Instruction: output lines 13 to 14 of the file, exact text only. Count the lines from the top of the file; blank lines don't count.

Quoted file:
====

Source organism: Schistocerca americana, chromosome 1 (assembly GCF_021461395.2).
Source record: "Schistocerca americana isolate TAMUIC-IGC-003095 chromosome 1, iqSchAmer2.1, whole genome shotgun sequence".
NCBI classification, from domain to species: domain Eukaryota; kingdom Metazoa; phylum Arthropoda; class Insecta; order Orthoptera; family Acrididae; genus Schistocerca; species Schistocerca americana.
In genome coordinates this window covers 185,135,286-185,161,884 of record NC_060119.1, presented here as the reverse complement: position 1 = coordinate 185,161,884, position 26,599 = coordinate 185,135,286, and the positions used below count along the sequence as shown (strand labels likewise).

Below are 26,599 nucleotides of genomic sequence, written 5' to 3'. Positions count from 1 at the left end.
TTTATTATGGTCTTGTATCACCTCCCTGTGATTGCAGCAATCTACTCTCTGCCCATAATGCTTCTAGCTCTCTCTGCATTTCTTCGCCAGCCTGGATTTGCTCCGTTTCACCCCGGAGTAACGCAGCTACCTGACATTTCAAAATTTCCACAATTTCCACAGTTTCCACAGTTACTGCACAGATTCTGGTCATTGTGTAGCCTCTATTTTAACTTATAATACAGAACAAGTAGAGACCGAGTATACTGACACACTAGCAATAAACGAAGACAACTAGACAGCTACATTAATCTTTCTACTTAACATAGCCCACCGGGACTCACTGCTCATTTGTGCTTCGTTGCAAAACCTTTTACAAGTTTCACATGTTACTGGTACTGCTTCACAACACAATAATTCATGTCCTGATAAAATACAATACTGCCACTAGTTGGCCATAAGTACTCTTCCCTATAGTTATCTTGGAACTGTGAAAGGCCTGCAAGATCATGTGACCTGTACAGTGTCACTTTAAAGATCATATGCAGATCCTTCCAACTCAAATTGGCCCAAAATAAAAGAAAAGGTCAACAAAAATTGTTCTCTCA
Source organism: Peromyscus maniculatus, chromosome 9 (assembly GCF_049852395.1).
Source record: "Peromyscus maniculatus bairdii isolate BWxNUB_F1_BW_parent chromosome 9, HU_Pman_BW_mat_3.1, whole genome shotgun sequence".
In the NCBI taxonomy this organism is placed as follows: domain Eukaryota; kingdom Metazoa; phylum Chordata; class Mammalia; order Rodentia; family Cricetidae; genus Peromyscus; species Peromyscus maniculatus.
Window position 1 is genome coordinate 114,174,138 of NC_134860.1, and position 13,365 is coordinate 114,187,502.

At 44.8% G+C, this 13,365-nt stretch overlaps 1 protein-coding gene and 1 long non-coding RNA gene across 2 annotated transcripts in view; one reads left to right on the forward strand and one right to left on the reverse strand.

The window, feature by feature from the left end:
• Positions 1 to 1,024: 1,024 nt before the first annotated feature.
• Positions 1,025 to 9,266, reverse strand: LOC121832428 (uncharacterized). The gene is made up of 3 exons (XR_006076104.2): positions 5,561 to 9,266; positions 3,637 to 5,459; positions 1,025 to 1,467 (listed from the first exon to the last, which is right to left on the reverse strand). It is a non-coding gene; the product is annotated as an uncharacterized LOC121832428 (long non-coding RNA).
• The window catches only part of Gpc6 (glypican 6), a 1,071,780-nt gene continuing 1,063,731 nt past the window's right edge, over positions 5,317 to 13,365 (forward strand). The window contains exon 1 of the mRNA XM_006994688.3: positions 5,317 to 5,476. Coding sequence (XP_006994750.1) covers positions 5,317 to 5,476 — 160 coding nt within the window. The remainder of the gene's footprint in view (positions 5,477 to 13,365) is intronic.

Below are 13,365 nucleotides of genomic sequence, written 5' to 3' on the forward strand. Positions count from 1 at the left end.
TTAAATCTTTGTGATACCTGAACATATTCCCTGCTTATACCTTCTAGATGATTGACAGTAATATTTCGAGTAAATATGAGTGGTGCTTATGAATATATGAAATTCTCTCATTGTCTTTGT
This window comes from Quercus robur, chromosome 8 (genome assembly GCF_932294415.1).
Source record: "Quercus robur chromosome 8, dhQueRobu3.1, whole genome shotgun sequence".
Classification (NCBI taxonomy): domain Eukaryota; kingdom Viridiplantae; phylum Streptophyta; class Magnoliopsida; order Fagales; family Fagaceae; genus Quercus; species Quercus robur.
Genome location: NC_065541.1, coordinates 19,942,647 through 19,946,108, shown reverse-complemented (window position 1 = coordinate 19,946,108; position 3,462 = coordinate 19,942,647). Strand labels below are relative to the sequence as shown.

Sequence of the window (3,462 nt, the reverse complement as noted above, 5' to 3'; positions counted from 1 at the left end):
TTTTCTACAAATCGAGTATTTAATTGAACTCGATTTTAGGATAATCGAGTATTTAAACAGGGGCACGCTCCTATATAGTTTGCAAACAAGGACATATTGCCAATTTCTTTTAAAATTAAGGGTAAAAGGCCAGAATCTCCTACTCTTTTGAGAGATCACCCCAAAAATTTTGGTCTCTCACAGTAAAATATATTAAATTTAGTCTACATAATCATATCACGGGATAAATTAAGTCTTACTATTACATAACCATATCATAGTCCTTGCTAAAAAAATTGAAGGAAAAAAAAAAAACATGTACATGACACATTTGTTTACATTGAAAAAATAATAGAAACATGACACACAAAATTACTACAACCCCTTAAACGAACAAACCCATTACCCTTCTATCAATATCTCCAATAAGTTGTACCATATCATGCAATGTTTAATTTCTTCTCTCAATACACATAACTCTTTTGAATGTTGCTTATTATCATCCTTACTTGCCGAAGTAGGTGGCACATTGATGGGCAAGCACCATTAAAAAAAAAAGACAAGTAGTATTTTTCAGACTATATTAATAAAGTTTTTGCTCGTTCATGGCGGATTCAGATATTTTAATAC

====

• Positions 1 to 1,024: 1,024 nt before the first annotated feature.
• Positions 1,025 to 9,266, reverse strand: LOC121832428 (uncharacterized). The gene is made up of 3 exons (XR_006076104.2): positions 5,561 to 9,266; positions 3,637 to 5,459; positions 1,025 to 1,467 (listed from the first exon to the last, which is right to left on the reverse strand). It is a non-coding gene; the product is annotated as an uncharacterized LOC121832428 (long non-coding RNA).